Uruguay Becomes Key Transshipment Link for Drug Smugglers
By Geraldine Cook June 17, 2011
Narcotraffickers are increasingly using Uruguay — sandwiched between Argentina and Brazil — as a convenient transshipment point for smuggling cocaine to Spain and other key European markets.
MONTEVIDEO — Narcotraffickers are increasingly using Uruguay — sandwiched between Argentina and Brazil — as a convenient transshipment point for smuggling cocaine to Spain and other key European markets.
In October 2009, international efforts led to the largest drug seizure in Uruguay’s history: 2,174 kilograms of cocaine hidden in a recreational boat. The long-running stakeout was dubbed “Operation Balkan Warrior” because the criminal organization smuggling the drugs was based in Serbia.
“In the last few years, we have seen Uruguay become a very important country for drug traffickers, from a logistics standpoint,” said Jorge Díaz, a Montevideo-based magistrate and expert in organized crime.
Díaz explained that traffickers favor Uruguay because Montevideo is also home to one of South America’s fastest-growing container ports — not to mention its proximity to Argentina and Brazil, both of which border major drug-producing nations. In addition, Uruguay boasts good highways and telecom links, as well as a vibrant fishing industry, all of which are key attractions for drug traffickers.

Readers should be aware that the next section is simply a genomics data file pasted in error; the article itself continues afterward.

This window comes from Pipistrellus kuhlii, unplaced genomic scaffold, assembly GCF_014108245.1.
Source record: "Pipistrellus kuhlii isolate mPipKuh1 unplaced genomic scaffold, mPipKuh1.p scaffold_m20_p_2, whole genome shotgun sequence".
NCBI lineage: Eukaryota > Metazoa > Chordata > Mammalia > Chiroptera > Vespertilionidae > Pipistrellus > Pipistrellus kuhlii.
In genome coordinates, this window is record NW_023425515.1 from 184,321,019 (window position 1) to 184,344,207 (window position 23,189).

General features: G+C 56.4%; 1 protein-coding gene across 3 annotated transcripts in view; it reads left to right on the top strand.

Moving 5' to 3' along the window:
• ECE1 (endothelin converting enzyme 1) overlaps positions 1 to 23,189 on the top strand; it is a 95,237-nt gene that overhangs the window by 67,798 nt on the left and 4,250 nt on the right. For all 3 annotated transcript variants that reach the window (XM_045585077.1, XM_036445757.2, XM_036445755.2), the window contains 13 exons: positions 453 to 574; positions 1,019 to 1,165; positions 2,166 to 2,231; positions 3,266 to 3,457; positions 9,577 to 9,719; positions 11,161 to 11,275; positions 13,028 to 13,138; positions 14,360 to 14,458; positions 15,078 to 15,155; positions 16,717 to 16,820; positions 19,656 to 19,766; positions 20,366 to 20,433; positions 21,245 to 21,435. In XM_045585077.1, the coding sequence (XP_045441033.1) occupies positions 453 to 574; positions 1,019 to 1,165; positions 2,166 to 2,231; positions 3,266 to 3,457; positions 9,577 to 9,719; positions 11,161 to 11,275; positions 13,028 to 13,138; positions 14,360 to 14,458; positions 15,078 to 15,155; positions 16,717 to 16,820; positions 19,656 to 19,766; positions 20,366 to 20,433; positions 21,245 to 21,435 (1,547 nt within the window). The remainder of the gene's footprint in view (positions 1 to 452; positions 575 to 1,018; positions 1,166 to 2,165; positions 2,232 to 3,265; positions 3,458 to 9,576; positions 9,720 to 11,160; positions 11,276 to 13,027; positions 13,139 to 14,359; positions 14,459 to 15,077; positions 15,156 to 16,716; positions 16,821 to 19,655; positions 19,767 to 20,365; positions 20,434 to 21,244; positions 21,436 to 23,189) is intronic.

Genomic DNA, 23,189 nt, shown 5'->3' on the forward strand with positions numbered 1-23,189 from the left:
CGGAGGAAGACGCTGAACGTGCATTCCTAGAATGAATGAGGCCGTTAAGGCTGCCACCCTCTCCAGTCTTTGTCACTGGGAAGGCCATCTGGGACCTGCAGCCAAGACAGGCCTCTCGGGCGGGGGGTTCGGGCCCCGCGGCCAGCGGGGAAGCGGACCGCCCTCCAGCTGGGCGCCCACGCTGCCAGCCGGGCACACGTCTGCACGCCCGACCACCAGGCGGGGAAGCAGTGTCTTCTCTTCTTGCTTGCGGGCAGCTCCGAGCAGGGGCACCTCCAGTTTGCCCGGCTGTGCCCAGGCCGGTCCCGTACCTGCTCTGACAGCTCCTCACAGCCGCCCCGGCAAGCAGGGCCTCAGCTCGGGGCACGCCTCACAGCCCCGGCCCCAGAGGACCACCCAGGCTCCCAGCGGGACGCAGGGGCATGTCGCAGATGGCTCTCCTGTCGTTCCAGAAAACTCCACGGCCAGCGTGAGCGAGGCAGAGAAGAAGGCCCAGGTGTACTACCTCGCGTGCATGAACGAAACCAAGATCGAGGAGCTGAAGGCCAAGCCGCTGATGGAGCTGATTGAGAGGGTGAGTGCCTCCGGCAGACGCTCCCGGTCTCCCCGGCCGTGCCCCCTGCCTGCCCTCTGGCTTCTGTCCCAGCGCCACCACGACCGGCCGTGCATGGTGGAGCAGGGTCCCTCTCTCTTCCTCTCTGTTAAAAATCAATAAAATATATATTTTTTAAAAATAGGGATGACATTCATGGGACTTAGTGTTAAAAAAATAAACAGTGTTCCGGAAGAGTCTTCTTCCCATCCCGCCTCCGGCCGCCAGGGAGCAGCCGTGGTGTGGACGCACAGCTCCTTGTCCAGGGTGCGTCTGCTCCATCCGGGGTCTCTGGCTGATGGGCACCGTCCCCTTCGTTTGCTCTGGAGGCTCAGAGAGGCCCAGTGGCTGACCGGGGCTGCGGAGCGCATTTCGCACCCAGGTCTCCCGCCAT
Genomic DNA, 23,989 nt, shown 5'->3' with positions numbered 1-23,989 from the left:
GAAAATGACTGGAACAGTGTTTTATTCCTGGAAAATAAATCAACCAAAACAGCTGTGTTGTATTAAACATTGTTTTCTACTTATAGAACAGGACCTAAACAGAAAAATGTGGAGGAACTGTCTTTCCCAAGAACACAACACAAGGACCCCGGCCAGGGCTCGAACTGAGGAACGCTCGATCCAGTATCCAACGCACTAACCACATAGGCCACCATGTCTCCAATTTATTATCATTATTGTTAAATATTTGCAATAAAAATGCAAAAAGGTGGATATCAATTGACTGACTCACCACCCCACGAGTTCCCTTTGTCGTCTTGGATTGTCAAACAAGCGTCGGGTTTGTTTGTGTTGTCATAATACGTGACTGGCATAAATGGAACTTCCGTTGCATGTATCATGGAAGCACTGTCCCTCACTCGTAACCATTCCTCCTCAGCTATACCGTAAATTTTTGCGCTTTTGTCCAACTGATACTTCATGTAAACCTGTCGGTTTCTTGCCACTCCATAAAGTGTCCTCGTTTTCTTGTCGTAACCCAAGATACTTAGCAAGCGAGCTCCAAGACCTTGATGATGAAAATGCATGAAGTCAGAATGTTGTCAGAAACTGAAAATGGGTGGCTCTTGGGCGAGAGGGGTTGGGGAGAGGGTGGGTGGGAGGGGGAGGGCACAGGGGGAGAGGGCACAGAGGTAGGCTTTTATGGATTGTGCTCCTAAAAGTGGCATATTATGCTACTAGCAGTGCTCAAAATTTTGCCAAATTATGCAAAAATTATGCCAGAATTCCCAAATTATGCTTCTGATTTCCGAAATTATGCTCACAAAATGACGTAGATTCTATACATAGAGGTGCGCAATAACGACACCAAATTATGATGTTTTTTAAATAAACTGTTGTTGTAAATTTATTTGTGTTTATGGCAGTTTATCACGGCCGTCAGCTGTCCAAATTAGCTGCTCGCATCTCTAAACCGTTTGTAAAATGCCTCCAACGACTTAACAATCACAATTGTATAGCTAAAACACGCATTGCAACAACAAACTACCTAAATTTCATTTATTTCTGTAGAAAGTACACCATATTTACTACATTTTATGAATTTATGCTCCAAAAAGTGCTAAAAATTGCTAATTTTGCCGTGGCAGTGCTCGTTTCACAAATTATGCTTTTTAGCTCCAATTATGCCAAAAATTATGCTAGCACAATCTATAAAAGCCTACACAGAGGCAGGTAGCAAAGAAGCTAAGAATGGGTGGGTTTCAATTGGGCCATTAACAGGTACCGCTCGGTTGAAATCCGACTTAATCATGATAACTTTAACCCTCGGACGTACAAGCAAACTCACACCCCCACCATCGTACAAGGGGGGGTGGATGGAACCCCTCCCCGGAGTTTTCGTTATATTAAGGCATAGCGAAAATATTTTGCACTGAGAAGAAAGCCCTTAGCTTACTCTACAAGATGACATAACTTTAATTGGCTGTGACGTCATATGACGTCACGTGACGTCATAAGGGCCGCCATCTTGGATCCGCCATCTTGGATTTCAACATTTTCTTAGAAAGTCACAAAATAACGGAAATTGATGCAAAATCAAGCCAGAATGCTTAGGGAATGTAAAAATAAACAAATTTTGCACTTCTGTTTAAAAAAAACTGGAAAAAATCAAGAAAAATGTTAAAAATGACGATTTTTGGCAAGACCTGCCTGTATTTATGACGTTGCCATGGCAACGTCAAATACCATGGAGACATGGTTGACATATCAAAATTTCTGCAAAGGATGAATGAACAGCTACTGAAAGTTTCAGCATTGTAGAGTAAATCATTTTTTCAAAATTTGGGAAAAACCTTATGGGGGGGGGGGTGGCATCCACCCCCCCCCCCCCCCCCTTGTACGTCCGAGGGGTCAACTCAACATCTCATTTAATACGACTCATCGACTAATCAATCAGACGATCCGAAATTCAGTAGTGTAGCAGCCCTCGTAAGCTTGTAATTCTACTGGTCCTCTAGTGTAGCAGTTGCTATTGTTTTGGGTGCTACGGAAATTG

Profit margins are potentially huge; cocaine sells for about $7,000 to $7,500 per kilogram in Uruguay, but around $55,000 per kilogram in Europe.
Drugs smuggled from Uruguay are sent primarily to Spain, often as a point of entry to other European countries. Most shipments consist of cocaine hydrochloride — usually from Bolivia or Colombia — and are generally of exceptional purity. Sometimes, Paraguayan marijuana is also smuggled from Uruguay, though to a much lesser extent because it faces stiff competition in Europe from hashish.
“We have the principal producers in the region, and obviously the drugs need to leave the country. Strangely, we have not seen [shipments] being sent to the United States,” said Díaz, explaining that drugs bound for the U.S. market would instead pass through the Caribbean, “more towards Central America or Mexico rather than South America.”
Inspector Maj. Mario Layera Panzardo, chief of Uruguay’s Directorate General for Illicit Drug Trafficking Enforcement, said the current situation reflects a worldwide tendency.
“The truth is, Uruguay is no exception to what is happening throughout the region,” he said. “Globalization affects this illegal business, just like it affects legal businesses, as far as the diversification of shipping routes, the specific capabilities of criminal organizations, or where the consumer markets are.”
That’s one reason Uruguay has begun cracking down on money laundering, which is often linked to drug trafficking. New regulations require not only banks but also casinos, notaries, antiques dealers, auctioneers and administrators of free trade zones to report suspicious financial activities. At the same time, Pablo Ferreri, director of Uruguay’s General Tax Directorate, recently announced that his agency will soon open an international office to investigate cases of money laundering reported from abroad.
Yet smuggling patterns have shifted dramatically in the last 20 years, said Layera.